The ATEM Mini Pro model has a built in hardware streaming engine for live streaming via its ethernet connection. This means you can live stream to YouTube, Facebook and Twitch in much better quality and with perfectly smooth motion. You can even connect a hard disk or flash storage to the USB connection and record your stream for upload later!
Use Professional Video Effects ATEM Mini is really a professional broadcast switcher used by television stations. This means it has professional effects such as a DVE for picture in picture effects commonly used for commentating over a computer slide show. There are titles for presenter names, wipe effects for transitioning between sources and a green screen keyer for replacing backgrounds with graphics!
Learn more at www.blackmagicdesign.com ATEM Mini for use in training, conferencing and teaching purposes only.
ATEM Mini.......US$295 ATEM Mini Pro.......US$595 ATEM Software Control.......Free
This week’s issue
On the cover
2021 preview 8 When will life get back to normal? 16 A year of climate action 13 Onwards to Mars 14 Microplastic risk exposed 24 The books you mustn’t miss
32 The state of the universe How old is it? How big is it? What does it weigh? What shape is it? How fast is it growing? How long will it last?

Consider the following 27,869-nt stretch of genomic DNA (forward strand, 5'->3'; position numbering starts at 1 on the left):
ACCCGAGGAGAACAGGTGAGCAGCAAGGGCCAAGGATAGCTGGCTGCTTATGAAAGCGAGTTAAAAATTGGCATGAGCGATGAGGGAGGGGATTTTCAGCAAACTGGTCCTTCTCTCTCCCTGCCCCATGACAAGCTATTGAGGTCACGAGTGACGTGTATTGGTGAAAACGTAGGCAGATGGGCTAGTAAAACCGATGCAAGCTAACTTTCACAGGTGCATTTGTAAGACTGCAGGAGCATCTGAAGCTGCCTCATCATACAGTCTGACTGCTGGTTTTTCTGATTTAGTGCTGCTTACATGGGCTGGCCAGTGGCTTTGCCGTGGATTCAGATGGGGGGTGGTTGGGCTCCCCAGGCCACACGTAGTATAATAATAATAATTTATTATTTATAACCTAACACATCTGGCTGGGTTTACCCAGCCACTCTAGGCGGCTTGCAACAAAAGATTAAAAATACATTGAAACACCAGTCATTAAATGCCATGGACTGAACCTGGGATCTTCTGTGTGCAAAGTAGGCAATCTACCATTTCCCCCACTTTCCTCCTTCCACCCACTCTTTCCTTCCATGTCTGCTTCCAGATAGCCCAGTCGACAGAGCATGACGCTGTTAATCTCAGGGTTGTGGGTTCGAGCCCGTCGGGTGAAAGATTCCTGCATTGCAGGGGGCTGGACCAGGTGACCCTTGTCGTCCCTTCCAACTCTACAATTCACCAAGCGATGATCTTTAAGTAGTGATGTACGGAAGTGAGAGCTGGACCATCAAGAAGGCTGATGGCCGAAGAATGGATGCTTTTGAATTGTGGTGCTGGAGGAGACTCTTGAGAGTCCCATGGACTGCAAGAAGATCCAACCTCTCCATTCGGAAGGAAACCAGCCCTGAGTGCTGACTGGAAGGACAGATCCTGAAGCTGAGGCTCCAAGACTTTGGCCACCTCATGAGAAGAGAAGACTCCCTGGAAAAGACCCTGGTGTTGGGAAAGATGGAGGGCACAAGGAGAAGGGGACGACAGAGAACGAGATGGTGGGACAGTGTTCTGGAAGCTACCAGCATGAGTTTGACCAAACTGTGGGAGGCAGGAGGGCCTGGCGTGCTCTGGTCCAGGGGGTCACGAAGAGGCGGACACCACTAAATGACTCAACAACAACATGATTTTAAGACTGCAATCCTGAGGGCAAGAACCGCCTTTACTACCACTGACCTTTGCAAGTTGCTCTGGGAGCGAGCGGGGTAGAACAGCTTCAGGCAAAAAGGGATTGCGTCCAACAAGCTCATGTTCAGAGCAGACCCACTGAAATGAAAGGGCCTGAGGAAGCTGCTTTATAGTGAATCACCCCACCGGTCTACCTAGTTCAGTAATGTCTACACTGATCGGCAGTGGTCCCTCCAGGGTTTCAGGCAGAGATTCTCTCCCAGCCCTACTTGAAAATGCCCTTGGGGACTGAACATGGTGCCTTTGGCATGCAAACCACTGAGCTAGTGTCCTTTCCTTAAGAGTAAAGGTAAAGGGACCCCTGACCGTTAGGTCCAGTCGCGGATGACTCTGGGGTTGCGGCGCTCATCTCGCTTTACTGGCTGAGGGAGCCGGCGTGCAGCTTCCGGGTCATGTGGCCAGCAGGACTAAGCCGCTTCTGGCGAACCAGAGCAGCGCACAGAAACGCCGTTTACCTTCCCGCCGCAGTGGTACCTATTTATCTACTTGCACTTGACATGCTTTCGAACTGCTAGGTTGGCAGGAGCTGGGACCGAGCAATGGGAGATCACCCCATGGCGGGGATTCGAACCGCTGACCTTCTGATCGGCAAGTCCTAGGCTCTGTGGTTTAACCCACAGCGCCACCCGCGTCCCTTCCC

“Candida auris is scary – it can live on surfaces for long periods and withstand whatever you throw at it”
44 Inside DeepMind Exclusive interview with Demis Hassabis on using AI to solve humanity’s biggest problems
Vol 249 No 3315 Cover image: Andy Gilmore
8 Coronavirus Will vaccines help life return to normal?
32 State of the universe The essential guide to what we know about the universe – and what we still need to find out
14 Plastic pollution Are tiny pieces of plastic harmful to human health?
39 The other superbugs Deadly, drug-resistant fungi are on the rise
16 Climate change As countries pledge to hit net-zero emissions, will 2021 be a year of climate action?
44 Demis Hassabis interview The co-founder of DeepMind on how AI will crack the toughest scientific problems
The back pages 51 Science of gardening Give your potatoes a head start
20 The columnist James Wong on the truth about raw-food diets
52 Puzzles Try our quick crossword, quiz and brain-teaser
22 Letters This magazine saved me from creationist views
54 Almost the last word Why don’t birds freeze when flying at high altitudes?
24 Culture The science books of 2021 you mustn’t miss
56 Feedback Elevator arrivals and dam dilemmas: the week in weird
28 Aperture Mapping the hidden phenomena of Antarctica
19 Comment Becca Caddy on how to reach a balance with your tech devices
13 Mars touchdown Perseverance is one of three upcoming missions
56 Twisteddoodles for New Scientist Picturing the lighter side of life
2 January 2021 | New Scientist | 1
Elsewhere on New Scientist
Virtual events Ten keys to reality with Frank Wilczek
Covid-19 daily briefing All the most important developments of the pandemic in one essential briefing, plus links to our latest exclusive news, features and interviews. Updated daily at 6pm GMT from 4 January.